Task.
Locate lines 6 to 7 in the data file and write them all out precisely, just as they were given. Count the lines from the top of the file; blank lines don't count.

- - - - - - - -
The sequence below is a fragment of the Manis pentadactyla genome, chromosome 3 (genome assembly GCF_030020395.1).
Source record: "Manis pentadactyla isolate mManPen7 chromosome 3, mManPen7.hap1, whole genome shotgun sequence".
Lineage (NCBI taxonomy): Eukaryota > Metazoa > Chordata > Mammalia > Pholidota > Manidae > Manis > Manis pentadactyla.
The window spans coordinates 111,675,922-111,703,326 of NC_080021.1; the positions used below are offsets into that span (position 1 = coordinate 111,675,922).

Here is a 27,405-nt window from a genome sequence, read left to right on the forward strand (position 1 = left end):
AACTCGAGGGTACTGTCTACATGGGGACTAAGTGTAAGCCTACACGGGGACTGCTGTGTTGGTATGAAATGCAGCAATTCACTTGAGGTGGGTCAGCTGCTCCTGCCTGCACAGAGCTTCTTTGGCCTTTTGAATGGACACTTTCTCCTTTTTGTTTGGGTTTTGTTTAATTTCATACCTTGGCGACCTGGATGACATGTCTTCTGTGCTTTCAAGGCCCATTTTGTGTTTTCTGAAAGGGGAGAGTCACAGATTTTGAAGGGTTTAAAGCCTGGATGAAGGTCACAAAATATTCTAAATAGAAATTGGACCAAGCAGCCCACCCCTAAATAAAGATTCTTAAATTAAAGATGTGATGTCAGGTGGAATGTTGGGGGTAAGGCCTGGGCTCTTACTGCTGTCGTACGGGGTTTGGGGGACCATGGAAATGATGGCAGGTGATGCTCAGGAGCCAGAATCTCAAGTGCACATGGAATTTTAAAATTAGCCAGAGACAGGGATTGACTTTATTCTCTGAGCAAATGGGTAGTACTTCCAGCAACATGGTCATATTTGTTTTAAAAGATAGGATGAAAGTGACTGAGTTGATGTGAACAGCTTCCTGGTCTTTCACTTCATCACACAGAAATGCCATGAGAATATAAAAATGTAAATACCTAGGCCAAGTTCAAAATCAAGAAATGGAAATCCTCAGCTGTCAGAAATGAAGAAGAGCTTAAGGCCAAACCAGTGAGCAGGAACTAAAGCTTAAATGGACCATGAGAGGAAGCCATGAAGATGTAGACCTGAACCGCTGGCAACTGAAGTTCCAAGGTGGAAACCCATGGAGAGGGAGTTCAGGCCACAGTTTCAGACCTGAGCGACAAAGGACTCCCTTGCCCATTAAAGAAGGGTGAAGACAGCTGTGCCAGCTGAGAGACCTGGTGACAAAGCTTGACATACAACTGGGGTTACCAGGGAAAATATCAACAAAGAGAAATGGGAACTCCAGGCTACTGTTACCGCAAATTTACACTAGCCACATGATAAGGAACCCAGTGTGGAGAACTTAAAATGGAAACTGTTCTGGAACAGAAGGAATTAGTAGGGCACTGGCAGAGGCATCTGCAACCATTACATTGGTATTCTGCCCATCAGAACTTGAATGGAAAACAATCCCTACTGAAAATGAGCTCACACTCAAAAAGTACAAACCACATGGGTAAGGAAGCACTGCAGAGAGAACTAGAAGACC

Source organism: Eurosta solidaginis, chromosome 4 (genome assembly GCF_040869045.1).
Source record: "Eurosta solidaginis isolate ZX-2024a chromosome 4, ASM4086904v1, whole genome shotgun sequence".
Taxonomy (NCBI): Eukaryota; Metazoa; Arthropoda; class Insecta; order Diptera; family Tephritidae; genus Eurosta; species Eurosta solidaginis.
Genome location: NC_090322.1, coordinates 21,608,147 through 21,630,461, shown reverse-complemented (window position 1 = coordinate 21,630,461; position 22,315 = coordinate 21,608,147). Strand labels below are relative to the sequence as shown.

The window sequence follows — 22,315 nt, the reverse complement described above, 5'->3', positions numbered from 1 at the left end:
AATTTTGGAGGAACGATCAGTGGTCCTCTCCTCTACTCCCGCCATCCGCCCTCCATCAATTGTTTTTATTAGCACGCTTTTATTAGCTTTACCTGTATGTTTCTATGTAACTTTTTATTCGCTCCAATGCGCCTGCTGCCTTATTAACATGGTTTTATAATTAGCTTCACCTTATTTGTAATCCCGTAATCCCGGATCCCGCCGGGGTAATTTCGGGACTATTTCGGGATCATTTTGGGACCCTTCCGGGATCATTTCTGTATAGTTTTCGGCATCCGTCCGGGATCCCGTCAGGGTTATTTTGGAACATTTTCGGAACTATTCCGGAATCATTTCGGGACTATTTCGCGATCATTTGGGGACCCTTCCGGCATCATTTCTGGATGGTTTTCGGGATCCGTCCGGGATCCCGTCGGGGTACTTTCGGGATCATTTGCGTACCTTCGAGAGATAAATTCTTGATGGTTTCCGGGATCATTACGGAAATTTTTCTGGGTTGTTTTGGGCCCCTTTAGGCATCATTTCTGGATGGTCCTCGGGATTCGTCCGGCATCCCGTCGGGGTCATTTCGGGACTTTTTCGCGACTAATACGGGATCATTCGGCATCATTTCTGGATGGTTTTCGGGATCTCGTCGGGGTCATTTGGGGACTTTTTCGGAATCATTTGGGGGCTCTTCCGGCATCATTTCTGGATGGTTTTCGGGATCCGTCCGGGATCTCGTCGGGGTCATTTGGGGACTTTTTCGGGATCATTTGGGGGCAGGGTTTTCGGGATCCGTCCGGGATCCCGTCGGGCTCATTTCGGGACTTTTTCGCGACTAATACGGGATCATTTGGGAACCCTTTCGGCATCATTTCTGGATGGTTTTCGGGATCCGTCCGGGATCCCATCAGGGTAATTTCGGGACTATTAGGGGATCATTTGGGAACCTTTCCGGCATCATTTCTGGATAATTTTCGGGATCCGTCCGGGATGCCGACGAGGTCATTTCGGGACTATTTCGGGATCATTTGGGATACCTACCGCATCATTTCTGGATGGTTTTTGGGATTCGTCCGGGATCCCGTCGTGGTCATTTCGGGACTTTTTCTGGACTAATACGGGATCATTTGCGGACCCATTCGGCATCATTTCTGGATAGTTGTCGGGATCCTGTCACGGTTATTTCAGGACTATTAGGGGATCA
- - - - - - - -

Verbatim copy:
AACTCGAGGGTACTGTCTACATGGGGACTAAGTGTAAGCCTACACGGGGACTGCTGTGTTGGTATGAAATGCAGCAATTCACTTGAGGTGGGTCAGCTGCTCCTGCCTGCACAGAGCTTCTTTGGCCTTTTGAATGGACACTTTCTCCTTTTTGTTTGGGTTTTGTTTAATTTCATACCTTGGCGACCTGGATGACATGTCTTCTGTGCTTTCAAGGCCCATTTTGTGTTTTCTGAAAGGGGAGAGTCACAGATTTTGAAGGGTTTAAAGCCTGGATGAAGGTCACAAAATATTCTAAATAGAAATTGGACCAAGCAGCCCACCCCTAAATAAAGATTCTTAAATTAAAGATGTGATGTCAGGTGGAATGTTGGGGGTAAGGCCTGGGCTCTTACTGCTGTCGTACGGGGTTTGGGGGACCATGGAAATGATGGCAGGTGATGCTCAGGAGCCAGAATCTCAAGTGCACATGGAATTTTAAAATTAGCCAGAGACAGGGATTGACTTTATTCTCTGAGCAAATGGGTAGTACTTCCAGCAACATGGTCATATTTGTTTTAAAAGATAGGATGAAAGTGACTGAGTTGATGTGAACAGCTTCCTGGTCTTTCACTTCATCACACAGAAATGCCATGAGAATATAAAAATGTAAATACCTAGGCCAAGTTCAAAATCAAGAAATGGAAATCCTCAGCTGTCAGAAATGAAGAAGAGCTTAAGGCCAAACCAGTGAGCAGGAACTAAAGCTTAAATGGACCATGAGAGGAAGCCATGAAGATGTAGACCTGAACCGCTGGCAACTGAAGTTCCAAGGTGGAAACCCATGGAGAGGGAGTTCAGGCCACAGTTTCAGACCTGAGCGACAAAGGACTCCCTTGCCCATTAAAGAAGGGTGAAGACAGCTGTGCCAGCTGAGAGACCTGGTGACAAAGCTTGACATACAACTGGGGTTACCAGGGAAAATATCAACAAAGAGAAATGGGAACTCCAGGCTACTGTTACCGCAAATTTACACTAGCCACATGATAAGGAACCCAGTGTGGAGAACTTAAAATGGAAACTGTTCTGGAACAGAAGGAATTAGTAGGGCACTGGCAGAGGCATCTGCAACCATTACATTGGTATTCTGCCCATCAGAACTTGAATGGAAAACAATCCCTACTGAAAATGAGCTCACACTCAAAAAGTACAAACCACATGGGTAAGGAAGCACTGCAGAGAGAACTAGAAGACC

Source organism: Eurosta solidaginis, chromosome 4 (genome assembly GCF_040869045.1).